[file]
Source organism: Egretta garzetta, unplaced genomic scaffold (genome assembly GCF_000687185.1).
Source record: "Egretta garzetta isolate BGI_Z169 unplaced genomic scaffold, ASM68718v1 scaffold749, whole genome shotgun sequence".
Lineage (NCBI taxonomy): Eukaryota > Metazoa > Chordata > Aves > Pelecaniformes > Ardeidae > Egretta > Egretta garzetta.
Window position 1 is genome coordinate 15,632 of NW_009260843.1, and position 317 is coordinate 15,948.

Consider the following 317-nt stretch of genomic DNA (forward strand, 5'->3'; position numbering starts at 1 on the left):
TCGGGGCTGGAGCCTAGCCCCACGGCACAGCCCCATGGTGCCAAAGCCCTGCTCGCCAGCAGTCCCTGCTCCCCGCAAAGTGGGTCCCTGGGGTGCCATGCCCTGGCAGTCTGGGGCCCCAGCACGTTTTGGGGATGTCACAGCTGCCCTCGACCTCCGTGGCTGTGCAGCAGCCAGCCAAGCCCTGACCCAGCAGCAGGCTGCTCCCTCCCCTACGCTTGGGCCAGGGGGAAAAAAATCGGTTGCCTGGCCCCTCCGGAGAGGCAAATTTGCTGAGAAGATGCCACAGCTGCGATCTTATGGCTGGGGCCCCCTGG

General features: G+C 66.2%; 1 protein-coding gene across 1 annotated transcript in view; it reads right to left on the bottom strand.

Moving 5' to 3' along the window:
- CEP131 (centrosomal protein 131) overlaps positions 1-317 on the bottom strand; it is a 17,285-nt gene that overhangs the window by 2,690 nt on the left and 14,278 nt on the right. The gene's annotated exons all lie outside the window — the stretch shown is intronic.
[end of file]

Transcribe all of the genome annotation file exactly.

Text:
Source organism: Egretta garzetta, unplaced genomic scaffold (genome assembly GCF_000687185.1).
Source record: "Egretta garzetta isolate BGI_Z169 unplaced genomic scaffold, ASM68718v1 scaffold749, whole genome shotgun sequence".
Lineage (NCBI taxonomy): Eukaryota > Metazoa > Chordata > Aves > Pelecaniformes > Ardeidae > Egretta > Egretta garzetta.
Window position 1 is genome coordinate 15,632 of NW_009260843.1, and position 317 is coordinate 15,948.

Consider the following 317-nt stretch of genomic DNA (forward strand, 5'->3'; position numbering starts at 1 on the left):
TCGGGGCTGGAGCCTAGCCCCACGGCACAGCCCCATGGTGCCAAAGCCCTGCTCGCCAGCAGTCCCTGCTCCCCGCAAAGTGGGTCCCTGGGGTGCCATGCCCTGGCAGTCTGGGGCCCCAGCACGTTTTGGGGATGTCACAGCTGCCCTCGACCTCCGTGGCTGTGCAGCAGCCAGCCAAGCCCTGACCCAGCAGCAGGCTGCTCCCTCCCCTACGCTTGGGCCAGGGGGAAAAAAATCGGTTGCCTGGCCCCTCCGGAGAGGCAAATTTGCTGAGAAGATGCCACAGCTGCGATCTTATGGCTGGGGCCCCCTGG

General features: G+C 66.2%; 1 protein-coding gene across 1 annotated transcript in view; it reads right to left on the bottom strand.

Moving 5' to 3' along the window:
- CEP131 (centrosomal protein 131) overlaps positions 1-317 on the bottom strand; it is a 17,285-nt gene that overhangs the window by 2,690 nt on the left and 14,278 nt on the right. The gene's annotated exons all lie outside the window — the stretch shown is intronic.